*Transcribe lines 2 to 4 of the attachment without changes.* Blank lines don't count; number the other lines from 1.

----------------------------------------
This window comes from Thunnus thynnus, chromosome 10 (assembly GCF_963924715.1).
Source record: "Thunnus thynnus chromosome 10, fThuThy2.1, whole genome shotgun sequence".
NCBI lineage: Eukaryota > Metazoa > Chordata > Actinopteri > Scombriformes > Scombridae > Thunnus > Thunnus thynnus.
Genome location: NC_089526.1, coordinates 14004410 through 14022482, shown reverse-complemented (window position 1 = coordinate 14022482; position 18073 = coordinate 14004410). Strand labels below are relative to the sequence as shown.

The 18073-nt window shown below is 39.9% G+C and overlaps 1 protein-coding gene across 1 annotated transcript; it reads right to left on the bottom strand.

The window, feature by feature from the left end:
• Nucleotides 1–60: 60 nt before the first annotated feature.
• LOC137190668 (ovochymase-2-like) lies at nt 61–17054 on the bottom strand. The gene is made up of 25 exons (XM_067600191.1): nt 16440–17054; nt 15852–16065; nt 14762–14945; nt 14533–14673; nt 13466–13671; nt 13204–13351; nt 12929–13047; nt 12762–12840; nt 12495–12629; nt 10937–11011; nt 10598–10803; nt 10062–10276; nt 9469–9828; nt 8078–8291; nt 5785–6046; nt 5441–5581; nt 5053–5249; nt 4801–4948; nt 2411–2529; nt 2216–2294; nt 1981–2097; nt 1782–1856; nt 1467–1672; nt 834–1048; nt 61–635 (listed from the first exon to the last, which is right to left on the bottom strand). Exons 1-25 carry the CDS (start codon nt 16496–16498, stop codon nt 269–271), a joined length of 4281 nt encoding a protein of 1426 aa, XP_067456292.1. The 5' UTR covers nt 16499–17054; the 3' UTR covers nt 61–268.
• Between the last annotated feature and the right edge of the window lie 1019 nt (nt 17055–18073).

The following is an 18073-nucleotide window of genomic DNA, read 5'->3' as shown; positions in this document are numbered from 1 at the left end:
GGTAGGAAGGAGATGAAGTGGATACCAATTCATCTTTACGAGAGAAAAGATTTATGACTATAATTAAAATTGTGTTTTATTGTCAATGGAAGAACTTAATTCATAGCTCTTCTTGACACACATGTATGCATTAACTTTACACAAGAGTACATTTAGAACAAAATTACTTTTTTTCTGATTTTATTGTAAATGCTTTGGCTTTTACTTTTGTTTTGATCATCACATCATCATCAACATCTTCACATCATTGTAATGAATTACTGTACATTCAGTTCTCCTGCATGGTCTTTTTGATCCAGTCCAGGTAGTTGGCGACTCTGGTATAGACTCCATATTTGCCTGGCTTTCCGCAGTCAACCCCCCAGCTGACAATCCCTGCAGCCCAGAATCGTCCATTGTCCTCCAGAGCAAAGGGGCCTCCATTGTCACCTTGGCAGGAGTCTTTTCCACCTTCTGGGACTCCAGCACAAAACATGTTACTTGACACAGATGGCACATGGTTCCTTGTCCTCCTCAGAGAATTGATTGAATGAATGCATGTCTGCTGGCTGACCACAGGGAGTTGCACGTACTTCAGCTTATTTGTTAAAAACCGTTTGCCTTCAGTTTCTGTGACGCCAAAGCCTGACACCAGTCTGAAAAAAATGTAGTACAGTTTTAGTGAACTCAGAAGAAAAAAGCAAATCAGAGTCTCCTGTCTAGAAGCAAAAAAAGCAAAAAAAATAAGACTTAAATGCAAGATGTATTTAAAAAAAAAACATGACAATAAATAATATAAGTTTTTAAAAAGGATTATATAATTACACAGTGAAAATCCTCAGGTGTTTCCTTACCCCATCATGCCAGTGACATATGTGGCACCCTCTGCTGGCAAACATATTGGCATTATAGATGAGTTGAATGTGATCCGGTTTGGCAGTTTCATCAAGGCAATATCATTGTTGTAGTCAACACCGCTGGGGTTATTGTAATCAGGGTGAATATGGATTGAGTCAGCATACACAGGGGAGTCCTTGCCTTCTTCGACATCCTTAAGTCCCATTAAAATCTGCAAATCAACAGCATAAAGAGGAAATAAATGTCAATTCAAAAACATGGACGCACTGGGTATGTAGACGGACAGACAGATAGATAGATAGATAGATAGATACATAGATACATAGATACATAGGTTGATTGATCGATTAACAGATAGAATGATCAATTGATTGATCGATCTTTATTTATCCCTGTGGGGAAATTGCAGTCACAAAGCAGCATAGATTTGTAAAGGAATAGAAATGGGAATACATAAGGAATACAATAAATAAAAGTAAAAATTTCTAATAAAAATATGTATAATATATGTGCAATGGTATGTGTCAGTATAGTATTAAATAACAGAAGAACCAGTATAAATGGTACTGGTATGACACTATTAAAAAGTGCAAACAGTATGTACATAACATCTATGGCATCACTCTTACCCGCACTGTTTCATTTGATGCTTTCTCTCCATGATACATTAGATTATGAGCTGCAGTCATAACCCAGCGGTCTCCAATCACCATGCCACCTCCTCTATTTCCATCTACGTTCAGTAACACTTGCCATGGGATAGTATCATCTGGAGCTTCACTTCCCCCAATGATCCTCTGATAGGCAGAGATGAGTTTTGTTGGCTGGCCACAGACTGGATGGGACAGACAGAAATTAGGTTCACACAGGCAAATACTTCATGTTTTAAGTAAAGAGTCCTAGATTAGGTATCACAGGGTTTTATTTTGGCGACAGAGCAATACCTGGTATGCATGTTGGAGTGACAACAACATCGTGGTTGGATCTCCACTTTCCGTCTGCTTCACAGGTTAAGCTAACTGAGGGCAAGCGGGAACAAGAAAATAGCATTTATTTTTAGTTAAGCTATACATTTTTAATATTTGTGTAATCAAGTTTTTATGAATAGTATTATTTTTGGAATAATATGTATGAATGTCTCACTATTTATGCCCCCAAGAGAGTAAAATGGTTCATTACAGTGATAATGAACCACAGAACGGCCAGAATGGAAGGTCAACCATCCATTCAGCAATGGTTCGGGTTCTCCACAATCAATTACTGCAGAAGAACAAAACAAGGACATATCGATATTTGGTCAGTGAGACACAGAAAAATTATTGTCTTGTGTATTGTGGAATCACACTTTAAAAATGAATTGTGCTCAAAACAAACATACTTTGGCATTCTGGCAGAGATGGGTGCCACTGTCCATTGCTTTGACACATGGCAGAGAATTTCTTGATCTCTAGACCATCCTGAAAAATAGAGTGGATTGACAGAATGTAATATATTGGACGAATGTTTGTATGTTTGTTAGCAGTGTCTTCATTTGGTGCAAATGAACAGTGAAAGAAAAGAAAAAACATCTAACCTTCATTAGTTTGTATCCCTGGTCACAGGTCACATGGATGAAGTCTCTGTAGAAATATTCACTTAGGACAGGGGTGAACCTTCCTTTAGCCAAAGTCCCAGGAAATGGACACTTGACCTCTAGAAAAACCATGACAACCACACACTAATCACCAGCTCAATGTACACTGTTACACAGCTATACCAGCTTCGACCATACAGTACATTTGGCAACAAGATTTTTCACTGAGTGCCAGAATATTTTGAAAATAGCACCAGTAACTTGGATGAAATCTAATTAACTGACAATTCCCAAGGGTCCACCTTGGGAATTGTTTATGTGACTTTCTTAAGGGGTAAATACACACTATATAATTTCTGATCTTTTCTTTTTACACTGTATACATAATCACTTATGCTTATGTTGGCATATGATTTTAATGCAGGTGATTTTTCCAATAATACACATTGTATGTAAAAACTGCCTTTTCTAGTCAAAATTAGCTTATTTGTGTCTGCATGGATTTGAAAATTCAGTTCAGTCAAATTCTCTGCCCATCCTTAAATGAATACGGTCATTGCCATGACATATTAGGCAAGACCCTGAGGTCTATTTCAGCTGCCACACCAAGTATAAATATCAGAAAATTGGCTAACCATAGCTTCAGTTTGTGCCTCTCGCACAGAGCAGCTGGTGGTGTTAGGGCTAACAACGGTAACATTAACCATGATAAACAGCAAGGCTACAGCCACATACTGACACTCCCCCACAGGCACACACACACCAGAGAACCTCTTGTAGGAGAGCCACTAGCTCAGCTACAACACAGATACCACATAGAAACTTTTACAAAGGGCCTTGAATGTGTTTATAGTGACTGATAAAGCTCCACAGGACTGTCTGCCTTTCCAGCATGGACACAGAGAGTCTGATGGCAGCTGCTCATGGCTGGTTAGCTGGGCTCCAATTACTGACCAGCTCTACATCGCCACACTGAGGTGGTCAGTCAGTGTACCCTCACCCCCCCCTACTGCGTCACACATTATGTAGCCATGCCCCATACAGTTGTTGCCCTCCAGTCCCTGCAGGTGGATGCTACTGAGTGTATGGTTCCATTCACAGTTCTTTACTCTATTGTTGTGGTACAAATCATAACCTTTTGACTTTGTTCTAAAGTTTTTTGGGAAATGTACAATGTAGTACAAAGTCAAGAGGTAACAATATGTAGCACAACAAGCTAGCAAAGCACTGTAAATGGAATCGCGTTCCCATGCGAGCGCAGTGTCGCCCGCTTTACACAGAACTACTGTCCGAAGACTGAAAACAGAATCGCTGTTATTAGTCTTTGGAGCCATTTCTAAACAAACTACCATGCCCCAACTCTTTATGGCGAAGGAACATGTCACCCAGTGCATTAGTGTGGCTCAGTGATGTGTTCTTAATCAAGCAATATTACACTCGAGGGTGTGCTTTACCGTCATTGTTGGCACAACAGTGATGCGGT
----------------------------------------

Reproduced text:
Source record: "Thunnus thynnus chromosome 10, fThuThy2.1, whole genome shotgun sequence".
NCBI lineage: Eukaryota > Metazoa > Chordata > Actinopteri > Scombriformes > Scombridae > Thunnus > Thunnus thynnus.
Genome location: NC_089526.1, coordinates 14004410 through 14022482, shown reverse-complemented (window position 1 = coordinate 14022482; position 18073 = coordinate 14004410). Strand labels below are relative to the sequence as shown.